Fog lights & additional headlights (driving lights)

Using your vehicle lights incorrectly can make it difficult for other drivers to see. Incorrect use of fog or additional headlights (driving lights) can result in a fine and loss of points from your licence.

Using fog lights

Front fog lights are designed to better illuminate the road in fog, snowfall, rainstorms or dust clouds. They can be recognised by the low, narrow vertical pattern (and wide lateral spread) of light emitted.

Road Rule 217 states that drivers must not use front or rear fog lights unless driving in fog or other hazardous weather conditions that cause reduced visibility. They must be switched on separate from the main beam (high beam) and dipped beam (passing) headlights.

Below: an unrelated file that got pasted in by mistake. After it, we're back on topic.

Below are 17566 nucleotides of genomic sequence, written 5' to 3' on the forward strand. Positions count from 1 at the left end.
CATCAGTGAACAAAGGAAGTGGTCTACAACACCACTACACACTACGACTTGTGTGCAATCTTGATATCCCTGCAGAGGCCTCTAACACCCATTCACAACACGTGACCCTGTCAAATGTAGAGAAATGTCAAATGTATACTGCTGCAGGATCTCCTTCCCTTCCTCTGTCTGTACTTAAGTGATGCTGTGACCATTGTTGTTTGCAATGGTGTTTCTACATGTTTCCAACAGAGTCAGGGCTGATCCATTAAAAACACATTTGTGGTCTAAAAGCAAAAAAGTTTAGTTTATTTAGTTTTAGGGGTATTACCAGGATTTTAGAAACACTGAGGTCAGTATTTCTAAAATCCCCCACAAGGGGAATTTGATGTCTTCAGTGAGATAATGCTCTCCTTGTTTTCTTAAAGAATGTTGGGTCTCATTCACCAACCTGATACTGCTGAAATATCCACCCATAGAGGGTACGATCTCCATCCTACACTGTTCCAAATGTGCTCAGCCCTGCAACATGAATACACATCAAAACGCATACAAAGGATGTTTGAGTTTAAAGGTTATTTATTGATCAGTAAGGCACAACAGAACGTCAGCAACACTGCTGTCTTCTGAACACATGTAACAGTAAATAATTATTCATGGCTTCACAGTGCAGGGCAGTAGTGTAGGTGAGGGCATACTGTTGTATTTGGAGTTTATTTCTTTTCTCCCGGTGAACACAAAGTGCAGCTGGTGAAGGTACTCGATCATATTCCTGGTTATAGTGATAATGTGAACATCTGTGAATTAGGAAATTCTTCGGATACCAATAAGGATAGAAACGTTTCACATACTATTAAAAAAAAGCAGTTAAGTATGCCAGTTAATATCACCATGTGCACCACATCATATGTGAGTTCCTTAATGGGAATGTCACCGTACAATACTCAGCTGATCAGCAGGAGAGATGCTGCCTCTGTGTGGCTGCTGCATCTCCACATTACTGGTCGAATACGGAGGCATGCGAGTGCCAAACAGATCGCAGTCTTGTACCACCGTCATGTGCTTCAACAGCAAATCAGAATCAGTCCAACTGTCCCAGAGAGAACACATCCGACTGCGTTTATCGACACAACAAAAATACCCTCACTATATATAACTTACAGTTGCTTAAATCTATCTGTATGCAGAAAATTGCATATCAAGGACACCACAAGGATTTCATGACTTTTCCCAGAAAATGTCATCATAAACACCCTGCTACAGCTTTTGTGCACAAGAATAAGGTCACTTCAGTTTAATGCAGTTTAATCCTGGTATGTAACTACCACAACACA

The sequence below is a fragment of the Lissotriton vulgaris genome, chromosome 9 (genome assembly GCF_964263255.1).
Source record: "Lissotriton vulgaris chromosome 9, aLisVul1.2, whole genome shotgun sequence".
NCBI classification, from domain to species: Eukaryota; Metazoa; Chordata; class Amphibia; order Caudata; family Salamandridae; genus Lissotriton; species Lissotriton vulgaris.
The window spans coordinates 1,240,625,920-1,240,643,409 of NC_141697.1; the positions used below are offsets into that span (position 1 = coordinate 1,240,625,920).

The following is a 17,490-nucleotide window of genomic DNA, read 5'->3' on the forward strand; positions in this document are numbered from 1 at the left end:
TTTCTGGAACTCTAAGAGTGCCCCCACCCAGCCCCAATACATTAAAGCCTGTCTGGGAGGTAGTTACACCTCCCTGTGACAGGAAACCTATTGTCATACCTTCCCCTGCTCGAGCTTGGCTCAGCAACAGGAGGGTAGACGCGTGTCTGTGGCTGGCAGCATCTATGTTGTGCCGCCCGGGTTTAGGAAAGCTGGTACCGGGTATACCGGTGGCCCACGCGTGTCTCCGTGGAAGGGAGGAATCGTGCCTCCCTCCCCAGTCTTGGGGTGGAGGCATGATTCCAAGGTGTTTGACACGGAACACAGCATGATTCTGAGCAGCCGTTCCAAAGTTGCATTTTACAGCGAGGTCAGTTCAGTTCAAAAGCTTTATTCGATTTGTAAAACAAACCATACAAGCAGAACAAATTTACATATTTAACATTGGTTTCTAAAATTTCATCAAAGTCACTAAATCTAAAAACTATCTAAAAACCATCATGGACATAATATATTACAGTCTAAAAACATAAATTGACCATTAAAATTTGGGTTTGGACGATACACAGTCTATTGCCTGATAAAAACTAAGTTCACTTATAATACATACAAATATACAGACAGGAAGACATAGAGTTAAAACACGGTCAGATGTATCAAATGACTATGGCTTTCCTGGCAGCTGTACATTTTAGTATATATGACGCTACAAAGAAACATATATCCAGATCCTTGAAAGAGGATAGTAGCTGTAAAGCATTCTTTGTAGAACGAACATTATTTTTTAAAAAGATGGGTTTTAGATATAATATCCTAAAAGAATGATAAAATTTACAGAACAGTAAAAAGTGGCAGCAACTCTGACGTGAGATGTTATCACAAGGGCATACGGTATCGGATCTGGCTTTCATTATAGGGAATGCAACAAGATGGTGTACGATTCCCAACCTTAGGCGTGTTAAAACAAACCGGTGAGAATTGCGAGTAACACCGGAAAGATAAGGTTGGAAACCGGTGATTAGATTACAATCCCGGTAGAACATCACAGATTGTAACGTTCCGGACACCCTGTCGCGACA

Fog lights should only be used in hazardous weather conditions. Drivers should familiarise themselves with the dashboard warning symbols so that they do not inadvertently switch these lights on. 

Using additional headlights (including LED light bars)

Also known as driving lights, additional headlights are used as a supplement to the vehicle's existing headlights and are designed to better illuminate the road over a long distance; as for an example, in country areas.

LED light bars are also considered additional headlights and may be fitted to the front of vehicles provided that they are fitted according to certain conditions.

Additional headlights are considered to be high beam headlights. They must, therefore, follow the same conditions of use as high beam headlights:

  • drivers must not use the high beam headlights when driving: